Famously, Blessed Cardinal Newman wrote, “To be deep into history is to cease to be Protestant.” I am reminded of this because I was recently asked to answer some questions for a young man who was curious about the history of the Catholic Church. In this age of the internet where every viewpoint can be presented with little to no dedication to veracity, it was little wonder that the young man had a completely twisted understanding of history in general and ecclesial history in particular. I say, “little wonder,” but in truth it was still rather shocking and sad to me that so many, even amongst the Catholics I know, are unaware of exactly how well documented the Church’s early life really is. As a case in point, allow me to tell you the story of a Giovanni Battista de Rossi.
Born in 1822, Giovanni displayed great talent for classical learning very early on. By the age of fourteen, the boy could fluently read and write in Latin and Greek. He was enthralled with the ancient history of Rome and the subterranean world that housed hidden treasures of souls long departed. His friendship with the Jesuit Fr. Marchi provided him an opportunity to work in the Vatican archives, and while there he poured over documents seldom seen, documents with ancient references, documents that told of legendary Catholic places and figures.
It would behoove you to know that at this time in history, not too much unlike our own, the idea that the Catholic Church as we know it actually existed before the Middle Ages was an idea largely held to be ridiculous. Certainly there was a Christianity. But surely nothing like the Church of Rome. The scathing writing of the Enlightenment thinkers from the late 18th and throughout the 19th centuries had convinced most people that the priesthood, and much more so the papacy, was a Roman Catholic myth, invented to justify their inherently corrupting hold on power. Any notion from the average man that these existed before the stupefyingly dark ages of Medieval ignorance was mere pious idiocy. Even before this time, Martin Luther wrote, in his book titled Against the Roman Papacy Instituted by the Devil (catchy title no?),
I am content to be able to say, since I have seen it and heard it at Rome, that it is unknown where in the city the bodies of Saint Peter and Paul are located, or even whether they are there at all. Even the Pope and the cardinals know very well that they do not know.
Yet, in this world of legends and stories Giovanni lived in youthful and pious bliss. So it was that one fine Spring day in 1849, the same year that the Communist Manifesto was published, and at the ripe old age of 22, whilst the Roman birds sung their sweet songs of vernal joy to travelers on the ancient Appian road, Giovanni came across a piece of marble, which looked something very much like this:
Pieces of marble were constantly being found by farmers in the area. It is just a part of living in that world where history grows from the ground like the leaves of the acanthus plant that decorates the Mediterranean. This marble was probably dug up by the farmer attempting to ready his field for planting, and he tossed it toward the road. As fate – or should I say God’s good grace – would have it Giovanni, with all his peculiar knowledge, came across it on this day and at this hour. He examined the thing and began to wonder, as only a youthful lad can and does.
He recalled from his vast reading the legend of a Pope Cornelius who had been sentenced to exile by the new emperor Gallus. The emperor was a useless fellow, who had been put into power by the Roman army after the death of the Christian-hating Decius only to be killed by that same army two years later. Poor Pope Cornelius died in exile but was referred to in the martyrologies as not just a confessor but as a martyr. Furthermore, this Pope Cornelius, who reigned as the vicar of Christ from 251-253 was said to have been brought back to Rome and buried in the legendary Crypt of the Popes in the catacomb of St. Callistus. So perhaps, thought the youthful Italian lad, perhaps this is a marker for Pope Cornelius’ grave, which would mean that he’s buried in that field somewhere, which would mean that underneath lies not just the mythic Crypt of the Popes but also the original burial place of St. Cecilia, who was later moved to the Church in Trastevere that still bears her name, and all sorts of wonders within the famed – but never discovered – catacomb of St. Callistus. Yes, this was the reasoning of young Giovanni. This was the thought process of a young lad who had not lived long enough to know that silly dreams of an ancient Church were passé and never mentioned in polite company. These were the musings of a boy who dreamed to discover something true in an age of cynical doubting. And these were the notions that Giovanni Battista de Rossi took to Pope Pius IX.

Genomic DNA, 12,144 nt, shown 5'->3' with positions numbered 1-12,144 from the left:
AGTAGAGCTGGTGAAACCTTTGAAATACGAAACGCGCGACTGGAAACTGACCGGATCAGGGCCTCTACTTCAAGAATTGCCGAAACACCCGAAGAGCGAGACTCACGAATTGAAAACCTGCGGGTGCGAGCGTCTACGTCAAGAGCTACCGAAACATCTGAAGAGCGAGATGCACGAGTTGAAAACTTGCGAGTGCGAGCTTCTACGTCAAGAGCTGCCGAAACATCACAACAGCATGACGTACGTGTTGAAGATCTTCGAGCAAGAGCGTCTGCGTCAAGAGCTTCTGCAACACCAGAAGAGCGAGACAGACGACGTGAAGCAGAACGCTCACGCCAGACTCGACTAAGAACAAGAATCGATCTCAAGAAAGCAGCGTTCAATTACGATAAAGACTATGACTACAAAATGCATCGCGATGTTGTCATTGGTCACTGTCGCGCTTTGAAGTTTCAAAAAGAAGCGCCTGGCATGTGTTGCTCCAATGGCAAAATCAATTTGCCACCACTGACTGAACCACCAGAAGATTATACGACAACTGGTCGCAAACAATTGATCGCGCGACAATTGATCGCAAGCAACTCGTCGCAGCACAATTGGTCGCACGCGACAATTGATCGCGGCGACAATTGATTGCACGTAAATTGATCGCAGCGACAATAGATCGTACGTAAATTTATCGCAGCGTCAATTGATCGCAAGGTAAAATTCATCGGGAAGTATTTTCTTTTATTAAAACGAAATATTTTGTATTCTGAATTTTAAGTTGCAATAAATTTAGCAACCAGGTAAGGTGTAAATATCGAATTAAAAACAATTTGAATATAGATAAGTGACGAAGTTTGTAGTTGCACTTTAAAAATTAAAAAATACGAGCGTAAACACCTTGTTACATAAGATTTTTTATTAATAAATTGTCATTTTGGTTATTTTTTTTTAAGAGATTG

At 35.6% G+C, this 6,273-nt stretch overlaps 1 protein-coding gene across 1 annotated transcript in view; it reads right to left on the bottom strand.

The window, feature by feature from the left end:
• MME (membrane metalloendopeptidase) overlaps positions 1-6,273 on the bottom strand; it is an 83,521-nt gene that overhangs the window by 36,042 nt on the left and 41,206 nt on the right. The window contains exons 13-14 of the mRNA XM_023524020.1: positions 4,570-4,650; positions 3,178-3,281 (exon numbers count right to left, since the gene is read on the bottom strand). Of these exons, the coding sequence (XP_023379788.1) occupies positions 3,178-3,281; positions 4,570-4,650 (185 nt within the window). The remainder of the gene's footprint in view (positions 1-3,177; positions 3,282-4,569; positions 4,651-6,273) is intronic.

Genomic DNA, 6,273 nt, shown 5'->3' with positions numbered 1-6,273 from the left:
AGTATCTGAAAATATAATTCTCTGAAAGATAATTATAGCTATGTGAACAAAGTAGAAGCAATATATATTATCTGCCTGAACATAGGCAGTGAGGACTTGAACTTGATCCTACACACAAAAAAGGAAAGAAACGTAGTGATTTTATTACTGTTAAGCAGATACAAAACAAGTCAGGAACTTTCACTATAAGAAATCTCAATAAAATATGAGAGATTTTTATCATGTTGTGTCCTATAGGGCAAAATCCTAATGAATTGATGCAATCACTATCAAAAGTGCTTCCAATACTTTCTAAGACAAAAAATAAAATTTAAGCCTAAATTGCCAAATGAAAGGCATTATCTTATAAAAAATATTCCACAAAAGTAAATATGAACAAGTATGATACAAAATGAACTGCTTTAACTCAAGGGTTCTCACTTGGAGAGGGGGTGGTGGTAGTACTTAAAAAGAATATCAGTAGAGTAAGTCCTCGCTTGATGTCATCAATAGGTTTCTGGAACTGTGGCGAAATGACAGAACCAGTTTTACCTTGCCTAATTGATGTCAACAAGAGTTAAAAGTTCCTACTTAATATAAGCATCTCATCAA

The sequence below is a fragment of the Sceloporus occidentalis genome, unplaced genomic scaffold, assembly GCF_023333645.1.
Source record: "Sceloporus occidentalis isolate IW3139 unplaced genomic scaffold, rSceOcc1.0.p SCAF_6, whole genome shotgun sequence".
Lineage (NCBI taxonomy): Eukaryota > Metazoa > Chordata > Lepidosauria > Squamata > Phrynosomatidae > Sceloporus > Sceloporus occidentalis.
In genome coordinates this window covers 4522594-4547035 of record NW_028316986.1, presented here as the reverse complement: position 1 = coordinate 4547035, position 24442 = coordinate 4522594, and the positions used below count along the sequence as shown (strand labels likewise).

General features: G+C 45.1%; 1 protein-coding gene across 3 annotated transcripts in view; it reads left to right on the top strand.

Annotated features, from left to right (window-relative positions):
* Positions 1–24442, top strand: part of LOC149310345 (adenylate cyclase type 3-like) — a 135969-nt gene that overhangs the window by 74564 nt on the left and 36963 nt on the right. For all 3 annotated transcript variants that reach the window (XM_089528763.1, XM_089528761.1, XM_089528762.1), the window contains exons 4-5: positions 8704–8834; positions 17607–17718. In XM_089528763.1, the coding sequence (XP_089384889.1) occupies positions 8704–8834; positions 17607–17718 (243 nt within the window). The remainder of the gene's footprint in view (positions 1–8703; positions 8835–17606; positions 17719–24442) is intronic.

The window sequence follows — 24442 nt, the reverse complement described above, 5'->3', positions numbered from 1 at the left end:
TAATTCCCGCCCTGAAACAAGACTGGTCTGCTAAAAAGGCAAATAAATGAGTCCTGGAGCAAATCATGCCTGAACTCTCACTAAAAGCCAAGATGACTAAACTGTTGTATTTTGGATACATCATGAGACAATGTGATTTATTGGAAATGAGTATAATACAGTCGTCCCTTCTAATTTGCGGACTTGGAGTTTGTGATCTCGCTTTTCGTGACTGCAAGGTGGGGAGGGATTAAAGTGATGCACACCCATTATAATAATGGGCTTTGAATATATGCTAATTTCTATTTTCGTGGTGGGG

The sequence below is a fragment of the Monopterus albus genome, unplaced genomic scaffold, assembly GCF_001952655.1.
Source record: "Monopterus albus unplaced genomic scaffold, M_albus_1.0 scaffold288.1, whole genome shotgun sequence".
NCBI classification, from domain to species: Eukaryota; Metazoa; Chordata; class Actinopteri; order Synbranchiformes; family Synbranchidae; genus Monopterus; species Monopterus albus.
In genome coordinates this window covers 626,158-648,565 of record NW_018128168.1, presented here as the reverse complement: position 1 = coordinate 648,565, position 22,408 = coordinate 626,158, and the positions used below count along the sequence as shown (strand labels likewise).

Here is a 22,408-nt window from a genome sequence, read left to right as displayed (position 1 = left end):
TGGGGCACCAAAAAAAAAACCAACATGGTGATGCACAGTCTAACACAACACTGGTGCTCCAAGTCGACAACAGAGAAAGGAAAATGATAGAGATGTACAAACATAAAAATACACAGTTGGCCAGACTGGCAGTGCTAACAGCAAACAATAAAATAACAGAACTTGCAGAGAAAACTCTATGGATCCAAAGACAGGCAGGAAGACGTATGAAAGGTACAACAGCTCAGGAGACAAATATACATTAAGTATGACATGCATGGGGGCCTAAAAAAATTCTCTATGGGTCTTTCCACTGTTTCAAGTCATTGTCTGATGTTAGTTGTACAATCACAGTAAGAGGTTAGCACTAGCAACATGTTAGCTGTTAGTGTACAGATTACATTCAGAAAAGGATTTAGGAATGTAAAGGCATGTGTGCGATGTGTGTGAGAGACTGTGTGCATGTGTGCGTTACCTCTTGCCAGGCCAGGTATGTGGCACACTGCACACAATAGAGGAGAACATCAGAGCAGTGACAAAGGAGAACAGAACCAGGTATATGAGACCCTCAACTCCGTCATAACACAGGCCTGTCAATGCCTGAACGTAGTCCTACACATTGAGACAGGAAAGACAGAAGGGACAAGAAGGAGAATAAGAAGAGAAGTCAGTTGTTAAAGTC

Back then, the pope was a much easier person to go see. This was in large part due to the fact that the pope, and particularly this pope, was one of the most reviled figures in Europe. Pope Pius IX was attempting to deal with the terrors of the 19th century, terrors that found the Catholic Church at the business end of daggers, swords, fire arms, entire armies, and every quick-witted Christian-hater of the time.
Pius IX received the young Giovanni and heard his tale of finding the marble piece, and the story of the catacomb, and the crypt, and the proposal of digging in that field to see what lay beneath. The Holy Father listened with great aplomb, seemingly waiting for the boy to stop talking, and so when the he had finished the Vicar told him to get out of his office.
I like to imagine the diminutive pontiff’s hands gesturing with greater and greater force as he began in soft tone and crescendoed to nearly the perfect dramatic peak as he told Giovanni about the armies threatening to march on Rome, about the bishops of France who refused to recognize his authority, about the cardinal who was stabbed in broad daylight on the steps of a Roman basilica, about the shot fired at him by some mangy cur through the window of the Belvedere, about a Church falling around his ears and a world only too eager for him to die some horrible death. The pope had no time for fantasies, for legends and boyish tales about bygone days of the Church that no one believed in or could prove ever existed. He could not be bothered with any of that now. And so, poor young Giovanni sulked out of the papal apartment dejected and ruined.